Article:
However, a careful review of Dr Nkrumah’s photos revealed that this shirt-smock combination may have been originated by the Osagyefo. Although the ‘show boy’ wore his with short-sleeved shirts.
Mr. John Kofi Agyekum Kufuor (JAK) was the second President of Ghana in the Fourth Republic, from January 7, 2001 to January 6, 2009. Apart from wearing Kente during his inauguration as President, JAK the Lawyer loved suits. At a point, there was what seemed to be a public outcry when he appeared at an Independence parade in suit.
However, when his protégé, Allan Kyeremanten introduced the Friday Wear initiative, he localized his dressing a bit. Long-sleeved shirts, usually white in colour, were used to vary the suits. He also spotted some African prints, occasionally.
Still in the Fourth Republic, the Asomdwehene, Professor John Evans Fiifi Atta Mills was President of Ghana from January 7, 2009 until his death on July 24, 2012. The Nkrumahist that he was, he donned mostly Chinese-collar suits, western suits and Mexican-styled-short sleeved shirts and Kaftans in between. He also loved wearing Kente on national occasions.
Mr. John Dramani Mahama was President of Ghana from July 24, 2012 to January 6, 2017. He served as Vice President from January 7, 2009 to July 24, 2012 when he took office as substantive President after the death of Prof. Atta-Mills.
President Mahama, the Communications Specialist that he is, seemed to have taken his lessons on dressing to suit the occasion very seriously. He combined western suits, kaftans, long and short sleeved shirts, some local and others foreign. He is the only President who spotted T-Shirts for political campaigns. Not forgetting the inscription JM on the sleeves.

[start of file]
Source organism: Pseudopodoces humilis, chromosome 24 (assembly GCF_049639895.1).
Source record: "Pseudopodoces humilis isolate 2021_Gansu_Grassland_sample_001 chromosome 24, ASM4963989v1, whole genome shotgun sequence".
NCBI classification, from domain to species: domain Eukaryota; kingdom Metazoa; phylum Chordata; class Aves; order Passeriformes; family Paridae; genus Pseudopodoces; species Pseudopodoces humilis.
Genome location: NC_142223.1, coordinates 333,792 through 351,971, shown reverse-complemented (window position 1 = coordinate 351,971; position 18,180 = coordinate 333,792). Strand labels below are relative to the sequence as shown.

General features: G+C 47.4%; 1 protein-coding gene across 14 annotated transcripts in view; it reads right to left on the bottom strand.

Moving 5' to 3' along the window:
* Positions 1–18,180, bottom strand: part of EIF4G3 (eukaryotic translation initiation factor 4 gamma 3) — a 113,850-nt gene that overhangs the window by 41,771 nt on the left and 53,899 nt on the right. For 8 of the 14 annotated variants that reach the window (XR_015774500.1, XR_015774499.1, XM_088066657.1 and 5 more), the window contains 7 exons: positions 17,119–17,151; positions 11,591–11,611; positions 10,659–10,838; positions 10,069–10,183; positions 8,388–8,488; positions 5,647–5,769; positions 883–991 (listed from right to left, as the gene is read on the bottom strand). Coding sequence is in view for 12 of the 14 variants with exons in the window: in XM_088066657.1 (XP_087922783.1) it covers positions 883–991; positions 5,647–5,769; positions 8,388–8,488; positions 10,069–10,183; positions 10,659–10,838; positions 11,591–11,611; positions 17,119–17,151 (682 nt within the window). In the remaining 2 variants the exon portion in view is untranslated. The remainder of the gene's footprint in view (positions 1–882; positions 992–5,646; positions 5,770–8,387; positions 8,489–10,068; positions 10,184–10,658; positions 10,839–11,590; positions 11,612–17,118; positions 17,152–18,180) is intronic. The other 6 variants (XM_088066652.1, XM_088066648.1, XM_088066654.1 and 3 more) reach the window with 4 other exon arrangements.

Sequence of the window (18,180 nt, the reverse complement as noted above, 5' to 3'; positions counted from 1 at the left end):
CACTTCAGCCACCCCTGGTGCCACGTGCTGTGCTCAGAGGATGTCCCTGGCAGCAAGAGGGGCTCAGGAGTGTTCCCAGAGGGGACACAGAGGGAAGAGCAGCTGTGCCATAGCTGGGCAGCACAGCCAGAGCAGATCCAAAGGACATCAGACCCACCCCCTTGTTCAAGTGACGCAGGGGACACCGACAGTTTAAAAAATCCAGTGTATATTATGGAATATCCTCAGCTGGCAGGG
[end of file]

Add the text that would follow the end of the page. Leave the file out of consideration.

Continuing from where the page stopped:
Now to President Nana Addo Dankwa Akufo-Addo (NADAA). He has been in charge as Ghana’s President since January 7, 2017 having been re-elected for his second term, which will end on January 6, 2025.
He has decided to wear made in Ghana shirts sewn with local prints for most occasions. Two unique features on these shirts are the two breast pockets and the security-like flaps on the shoulders.
He wears suits only for official assignments and foreign trips. And fugu too- he prefers the short-sleeved type. But not often. This is commendable. Except that I wish he will wear them for the foreign trips as well, to showcase to his hosts what we are capable of, as far as fashion is concerned.
Essentially, NADAA has changed the Presidential ‘spotes’ in an unprecedented manner.
Watching from afar, it looks to me that the President likes change. He has altered many things apart from the dress code for Ghanaian Presidents.
The first thing I saw that impressed me so much was the modification to the look and feel of the Coat of Arms. I reckoned that some brainstorming was done and a decision was taken to mimic that of the United States of America. Super!
He has also changed the names of universities, added six new regions and altered the holidays that Ghanaians are used to. These days, people spend 1st July at work with their bodies while their minds are at the beaches, swimming- ‘meet me there’ on their minds.
At the beginning of the year, he changed some of the Ministers who helped him during his first tenure. And two weeks ago, he changed most of the Metropolitan, Municipal and District Chief Executives (MMDCEs) helping him at the local government level, much to their shock.
That’s NADAA for you. The smooth operator.
The Presidential seat
As a symbol of office, Ghanaians have a Presidential Seat – Seat of state of Ghana. The seat was crafted under Kwame Nkrumah in the 1960s. Every new President sits on it after they are sworn into office.
It is also used on special occasions. So far, I have seen it during the inauguration of Presidents and at the State of the Nation Address.
It is a carved wooden chair, overlaid with gold. It is made up of various Ghanaian traditional Adinkra symbols. Due to its huge size and weight, it is evident that it is not easily movable.
Thus, in line with his penchant for change, NADAA has created a ‘frequently moved’ Presidential chair since he assumed duty.
As I indicated in my article on how the then Ag. Inspector General of Police could make Ghana a security ‘heaven’, there is an unwritten template for public office holders.
I mentioned the items on the template as; outreach programmes to engage stakeholders, reshuffle staff and surround yourself with competent loyal people. And the emotive but critical one, change your predecessor’s chair.